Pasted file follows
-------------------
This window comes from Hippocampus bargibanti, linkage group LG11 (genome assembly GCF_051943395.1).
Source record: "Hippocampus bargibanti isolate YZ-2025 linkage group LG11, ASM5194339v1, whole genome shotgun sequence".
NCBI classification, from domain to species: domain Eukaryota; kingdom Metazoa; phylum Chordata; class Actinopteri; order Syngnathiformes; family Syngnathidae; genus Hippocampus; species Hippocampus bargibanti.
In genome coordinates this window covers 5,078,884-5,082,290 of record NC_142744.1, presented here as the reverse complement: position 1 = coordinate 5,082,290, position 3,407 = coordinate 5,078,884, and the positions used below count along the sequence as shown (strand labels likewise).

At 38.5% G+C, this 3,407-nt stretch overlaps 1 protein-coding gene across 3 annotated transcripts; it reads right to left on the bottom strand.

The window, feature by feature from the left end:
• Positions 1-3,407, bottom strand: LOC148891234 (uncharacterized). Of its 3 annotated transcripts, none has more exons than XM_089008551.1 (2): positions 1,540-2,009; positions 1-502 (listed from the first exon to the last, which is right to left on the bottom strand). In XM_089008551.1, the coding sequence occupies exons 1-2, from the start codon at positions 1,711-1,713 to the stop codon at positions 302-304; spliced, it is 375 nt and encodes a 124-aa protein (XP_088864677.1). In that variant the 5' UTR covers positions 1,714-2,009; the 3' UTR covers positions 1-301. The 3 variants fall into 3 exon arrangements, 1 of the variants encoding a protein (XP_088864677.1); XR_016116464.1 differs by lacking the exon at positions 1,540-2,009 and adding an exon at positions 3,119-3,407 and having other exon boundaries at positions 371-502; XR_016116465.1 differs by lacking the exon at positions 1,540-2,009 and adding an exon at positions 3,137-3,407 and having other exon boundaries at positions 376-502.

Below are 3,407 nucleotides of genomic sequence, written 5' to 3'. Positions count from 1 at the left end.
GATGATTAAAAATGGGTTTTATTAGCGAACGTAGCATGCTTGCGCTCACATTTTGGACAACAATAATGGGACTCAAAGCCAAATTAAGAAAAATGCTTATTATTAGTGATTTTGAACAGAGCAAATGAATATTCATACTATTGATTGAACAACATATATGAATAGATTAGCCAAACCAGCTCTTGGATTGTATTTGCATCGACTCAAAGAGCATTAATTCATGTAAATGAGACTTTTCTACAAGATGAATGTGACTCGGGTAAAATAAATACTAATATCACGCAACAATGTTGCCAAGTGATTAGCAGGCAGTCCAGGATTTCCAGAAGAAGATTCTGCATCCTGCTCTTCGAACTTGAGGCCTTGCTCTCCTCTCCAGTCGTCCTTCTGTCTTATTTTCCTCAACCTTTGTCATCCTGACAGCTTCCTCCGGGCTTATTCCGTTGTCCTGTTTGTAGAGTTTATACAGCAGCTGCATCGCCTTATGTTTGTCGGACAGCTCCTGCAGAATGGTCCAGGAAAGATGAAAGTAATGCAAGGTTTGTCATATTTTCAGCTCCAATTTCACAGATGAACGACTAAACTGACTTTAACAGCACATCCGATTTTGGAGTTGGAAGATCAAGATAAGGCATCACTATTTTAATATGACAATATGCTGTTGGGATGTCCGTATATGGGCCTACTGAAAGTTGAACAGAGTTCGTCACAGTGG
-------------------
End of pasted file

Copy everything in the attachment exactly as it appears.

This window comes from Hippocampus bargibanti, linkage group LG11 (genome assembly GCF_051943395.1).
Source record: "Hippocampus bargibanti isolate YZ-2025 linkage group LG11, ASM5194339v1, whole genome shotgun sequence".
NCBI classification, from domain to species: domain Eukaryota; kingdom Metazoa; phylum Chordata; class Actinopteri; order Syngnathiformes; family Syngnathidae; genus Hippocampus; species Hippocampus bargibanti.
In genome coordinates this window covers 5,078,884-5,082,290 of record NC_142744.1, presented here as the reverse complement: position 1 = coordinate 5,082,290, position 3,407 = coordinate 5,078,884, and the positions used below count along the sequence as shown (strand labels likewise).

At 38.5% G+C, this 3,407-nt stretch overlaps 1 protein-coding gene across 3 annotated transcripts; it reads right to left on the bottom strand.

The window, feature by feature from the left end:
• Positions 1-3,407, bottom strand: LOC148891234 (uncharacterized). Of its 3 annotated transcripts, none has more exons than XM_089008551.1 (2): positions 1,540-2,009; positions 1-502 (listed from the first exon to the last, which is right to left on the bottom strand). In XM_089008551.1, the coding sequence occupies exons 1-2, from the start codon at positions 1,711-1,713 to the stop codon at positions 302-304; spliced, it is 375 nt and encodes a 124-aa protein (XP_088864677.1). In that variant the 5' UTR covers positions 1,714-2,009; the 3' UTR covers positions 1-301. The 3 variants fall into 3 exon arrangements, 1 of the variants encoding a protein (XP_088864677.1); XR_016116464.1 differs by lacking the exon at positions 1,540-2,009 and adding an exon at positions 3,119-3,407 and having other exon boundaries at positions 371-502; XR_016116465.1 differs by lacking the exon at positions 1,540-2,009 and adding an exon at positions 3,137-3,407 and having other exon boundaries at positions 376-502.

Below are 3,407 nucleotides of genomic sequence, written 5' to 3'. Positions count from 1 at the left end.
GATGATTAAAAATGGGTTTTATTAGCGAACGTAGCATGCTTGCGCTCACATTTTGGACAACAATAATGGGACTCAAAGCCAAATTAAGAAAAATGCTTATTATTAGTGATTTTGAACAGAGCAAATGAATATTCATACTATTGATTGAACAACATATATGAATAGATTAGCCAAACCAGCTCTTGGATTGTATTTGCATCGACTCAAAGAGCATTAATTCATGTAAATGAGACTTTTCTACAAGATGAATGTGACTCGGGTAAAATAAATACTAATATCACGCAACAATGTTGCCAAGTGATTAGCAGGCAGTCCAGGATTTCCAGAAGAAGATTCTGCATCCTGCTCTTCGAACTTGAGGCCTTGCTCTCCTCTCCAGTCGTCCTTCTGTCTTATTTTCCTCAACCTTTGTCATCCTGACAGCTTCCTCCGGGCTTATTCCGTTGTCCTGTTTGTAGAGTTTATACAGCAGCTGCATCGCCTTATGTTTGTCGGACAGCTCCTGCAGAATGGTCCAGGAAAGATGAAAGTAATGCAAGGTTTGTCATATTTTCAGCTCCAATTTCACAGATGAACGACTAAACTGACTTTAACAGCACATCCGATTTTGGAGTTGGAAGATCAAGATAAGGCATCACTATTTTAATATGACAATATGCTGTTGGGATGTCCGTATATGGGCCTACTGAAAGTTGAACAGAGTTCGTCACAGTGG